A business decision led to his trade out of Tampa Bay, but Teddy Purcell says he is now ready to make the most of his new hockey home in Edmonton.

“To go to an actual big-time hockey market in Canada is something that every kid in Canada grows up dreaming about,” Purcell said.

The Lightning traded the six-foot-three forward from St. John’s to the Oilers last Sunday.

“I was pretty shocked, to be honest,” Purcell said of the move.

“In this business anything can happen, but you don’t sit around all the time expecting to get traded or speculating all the time because you’ll drive yourself crazy. But when Sunday night rolled around and I got the call from Steve [Yzerman, Tampa Bay’s GM] obviously things changed in a hurry.”

Teddy Purcell Tampa Bay NHL Edmonton Oilers AP

Teddy Purcell skates through the neutral zone after Carolina Hurricanes left wing Nathan Gerbe fell down during the second period of an NHL hockey game on Dec. 21, 2013, in Tampa, Fla. Purcell is now a member of the Edmonton Oilers. (Chris O'Meara/The Associated Press)

Purcell says Yzerman told him it was a “business move.”

He says he understood the Lightning needed to free up some cap space and bolster their defence in free agency.

In 2012, Purcell inked a three-year contract extension with Tampa Bay worth US$4.5 million annually.

Purcell called it an “unfortunate situation to be caught in the numbers.”

But he says he was glad Yzerman personally called him with the news. The last time he was traded — in 2010, by the Los Angeles Kings — he found out watching television.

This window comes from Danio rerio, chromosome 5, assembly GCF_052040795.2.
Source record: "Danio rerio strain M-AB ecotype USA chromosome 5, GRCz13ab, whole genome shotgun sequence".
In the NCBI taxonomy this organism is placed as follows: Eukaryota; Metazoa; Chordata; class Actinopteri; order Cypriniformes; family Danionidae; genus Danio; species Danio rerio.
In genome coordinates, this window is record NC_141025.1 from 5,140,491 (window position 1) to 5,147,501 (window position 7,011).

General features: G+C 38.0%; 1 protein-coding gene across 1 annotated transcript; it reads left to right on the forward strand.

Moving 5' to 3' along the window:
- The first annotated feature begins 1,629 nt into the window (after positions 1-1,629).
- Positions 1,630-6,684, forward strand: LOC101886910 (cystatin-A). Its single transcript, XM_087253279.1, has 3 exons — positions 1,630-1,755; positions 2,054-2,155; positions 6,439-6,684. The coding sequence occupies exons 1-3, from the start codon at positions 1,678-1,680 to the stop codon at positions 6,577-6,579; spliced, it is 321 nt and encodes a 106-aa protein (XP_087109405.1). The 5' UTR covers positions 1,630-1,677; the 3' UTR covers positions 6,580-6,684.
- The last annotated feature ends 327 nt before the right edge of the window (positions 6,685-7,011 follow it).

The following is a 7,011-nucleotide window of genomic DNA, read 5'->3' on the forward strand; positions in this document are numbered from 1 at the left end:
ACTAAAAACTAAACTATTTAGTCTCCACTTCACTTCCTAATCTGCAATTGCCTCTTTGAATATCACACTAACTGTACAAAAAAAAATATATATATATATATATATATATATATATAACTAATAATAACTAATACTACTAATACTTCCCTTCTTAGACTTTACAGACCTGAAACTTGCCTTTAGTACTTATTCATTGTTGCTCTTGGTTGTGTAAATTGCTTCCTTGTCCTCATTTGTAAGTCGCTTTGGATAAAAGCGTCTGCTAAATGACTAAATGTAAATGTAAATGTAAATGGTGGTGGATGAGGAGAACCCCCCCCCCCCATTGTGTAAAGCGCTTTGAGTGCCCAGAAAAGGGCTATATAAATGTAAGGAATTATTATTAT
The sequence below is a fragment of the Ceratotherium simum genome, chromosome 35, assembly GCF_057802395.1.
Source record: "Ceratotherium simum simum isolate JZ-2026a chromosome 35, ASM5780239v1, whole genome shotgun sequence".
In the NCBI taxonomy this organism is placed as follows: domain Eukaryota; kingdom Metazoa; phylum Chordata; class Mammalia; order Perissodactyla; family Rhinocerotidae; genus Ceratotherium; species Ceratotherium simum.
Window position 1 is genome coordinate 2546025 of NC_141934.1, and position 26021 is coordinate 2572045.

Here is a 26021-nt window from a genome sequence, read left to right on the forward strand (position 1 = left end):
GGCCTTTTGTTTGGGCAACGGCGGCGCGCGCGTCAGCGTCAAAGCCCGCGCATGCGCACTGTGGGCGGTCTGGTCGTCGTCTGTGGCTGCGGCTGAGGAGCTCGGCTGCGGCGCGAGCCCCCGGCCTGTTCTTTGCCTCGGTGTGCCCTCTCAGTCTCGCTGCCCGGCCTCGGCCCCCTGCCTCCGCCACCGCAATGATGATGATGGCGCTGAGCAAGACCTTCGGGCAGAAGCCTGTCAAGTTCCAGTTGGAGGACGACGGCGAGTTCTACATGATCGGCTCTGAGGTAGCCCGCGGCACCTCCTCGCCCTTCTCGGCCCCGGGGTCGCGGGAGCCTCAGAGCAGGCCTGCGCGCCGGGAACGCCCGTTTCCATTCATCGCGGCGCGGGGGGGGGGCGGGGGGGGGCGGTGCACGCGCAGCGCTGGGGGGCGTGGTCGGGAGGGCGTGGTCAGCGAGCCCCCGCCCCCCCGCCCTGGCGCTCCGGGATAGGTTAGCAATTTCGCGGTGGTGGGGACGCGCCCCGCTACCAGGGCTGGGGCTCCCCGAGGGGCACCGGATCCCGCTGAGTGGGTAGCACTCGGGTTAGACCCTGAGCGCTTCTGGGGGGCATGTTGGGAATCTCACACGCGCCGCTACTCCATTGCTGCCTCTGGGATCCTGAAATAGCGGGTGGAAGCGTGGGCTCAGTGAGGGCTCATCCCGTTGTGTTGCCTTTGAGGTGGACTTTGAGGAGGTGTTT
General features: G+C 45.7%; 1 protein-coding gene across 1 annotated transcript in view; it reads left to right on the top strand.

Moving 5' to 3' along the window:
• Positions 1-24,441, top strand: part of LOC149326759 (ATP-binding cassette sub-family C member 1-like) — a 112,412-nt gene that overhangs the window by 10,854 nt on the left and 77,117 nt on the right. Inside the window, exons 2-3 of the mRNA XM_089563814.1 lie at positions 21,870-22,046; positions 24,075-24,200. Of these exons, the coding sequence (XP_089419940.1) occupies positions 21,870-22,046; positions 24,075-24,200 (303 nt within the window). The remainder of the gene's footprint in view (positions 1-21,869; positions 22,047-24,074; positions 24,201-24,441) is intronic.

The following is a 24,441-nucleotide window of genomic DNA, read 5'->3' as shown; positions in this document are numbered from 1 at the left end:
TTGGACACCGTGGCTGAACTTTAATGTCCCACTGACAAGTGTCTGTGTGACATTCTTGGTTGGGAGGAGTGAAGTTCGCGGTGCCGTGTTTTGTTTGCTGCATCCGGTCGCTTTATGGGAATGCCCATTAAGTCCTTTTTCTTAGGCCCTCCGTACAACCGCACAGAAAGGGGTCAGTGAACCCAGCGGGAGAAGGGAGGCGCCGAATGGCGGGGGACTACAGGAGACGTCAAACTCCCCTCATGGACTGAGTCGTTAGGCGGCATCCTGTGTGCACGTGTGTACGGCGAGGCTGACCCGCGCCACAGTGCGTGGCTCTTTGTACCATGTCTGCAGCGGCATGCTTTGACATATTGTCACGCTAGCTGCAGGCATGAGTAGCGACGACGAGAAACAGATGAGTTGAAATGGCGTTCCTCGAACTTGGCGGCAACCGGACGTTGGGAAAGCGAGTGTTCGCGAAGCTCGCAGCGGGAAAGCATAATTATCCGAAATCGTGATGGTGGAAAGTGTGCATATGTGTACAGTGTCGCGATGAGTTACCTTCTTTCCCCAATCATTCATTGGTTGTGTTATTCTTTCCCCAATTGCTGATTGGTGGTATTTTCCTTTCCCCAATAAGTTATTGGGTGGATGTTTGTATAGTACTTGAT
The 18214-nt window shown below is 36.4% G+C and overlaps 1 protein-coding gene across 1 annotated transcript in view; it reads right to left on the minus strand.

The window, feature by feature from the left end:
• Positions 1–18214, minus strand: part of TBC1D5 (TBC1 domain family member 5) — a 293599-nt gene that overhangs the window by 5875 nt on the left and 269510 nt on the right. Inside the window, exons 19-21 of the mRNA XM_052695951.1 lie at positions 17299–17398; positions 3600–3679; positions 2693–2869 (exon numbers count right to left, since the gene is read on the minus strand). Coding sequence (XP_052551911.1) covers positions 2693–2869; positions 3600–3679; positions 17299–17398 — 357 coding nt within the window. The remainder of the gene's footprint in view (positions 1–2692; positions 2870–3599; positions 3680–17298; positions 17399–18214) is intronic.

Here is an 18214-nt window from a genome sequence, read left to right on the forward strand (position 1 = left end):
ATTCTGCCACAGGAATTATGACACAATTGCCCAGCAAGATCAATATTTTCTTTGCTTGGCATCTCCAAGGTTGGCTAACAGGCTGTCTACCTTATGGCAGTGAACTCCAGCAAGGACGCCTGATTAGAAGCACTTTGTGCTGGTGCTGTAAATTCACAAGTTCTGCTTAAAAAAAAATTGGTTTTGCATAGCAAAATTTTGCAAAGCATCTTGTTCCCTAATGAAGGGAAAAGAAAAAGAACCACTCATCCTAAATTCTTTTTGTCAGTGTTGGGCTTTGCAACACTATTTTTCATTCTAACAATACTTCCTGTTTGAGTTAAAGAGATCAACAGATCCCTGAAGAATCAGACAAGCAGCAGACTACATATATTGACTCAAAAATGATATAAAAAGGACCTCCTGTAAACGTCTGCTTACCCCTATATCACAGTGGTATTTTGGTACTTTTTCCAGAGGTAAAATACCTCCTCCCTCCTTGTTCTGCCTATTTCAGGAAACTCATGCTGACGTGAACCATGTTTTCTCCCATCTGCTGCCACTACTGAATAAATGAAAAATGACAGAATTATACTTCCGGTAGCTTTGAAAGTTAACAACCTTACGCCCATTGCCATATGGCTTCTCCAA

Joins other Newfoundlanders working out west

Purcell now joins the legions of his fellow Newfoundlanders moving out west for work.

“You’ve just got to roll with the punches and be ready to embrace the new opportunity,” Purcell said, noting that it’s exciting to move a Canadian market.

'You’ve just got to roll with the punches and be ready to embrace the new opportunity.' - Teddy Purcell

The Oilers have struggled in recent years. They finished dead last in the NHL’s Western Conference last season, and have not made the playoffs since 2005-06.

Purcell says he loves the lifestyle and weather in the southern U.S. and expects to retire there when his hockey days are done, although he also plans to keep a place in Newfoundland.

The 28-year-old has played 401 career NHL games with Tampa Bay and Los Angeles. He has 75 goals and 153 assists for 228 points.

Purcell has 18 points, including seven goals, in 22 playoff games.

The Lightning were eliminated by the Montreal Canadiens in the first round of this year’s playoffs.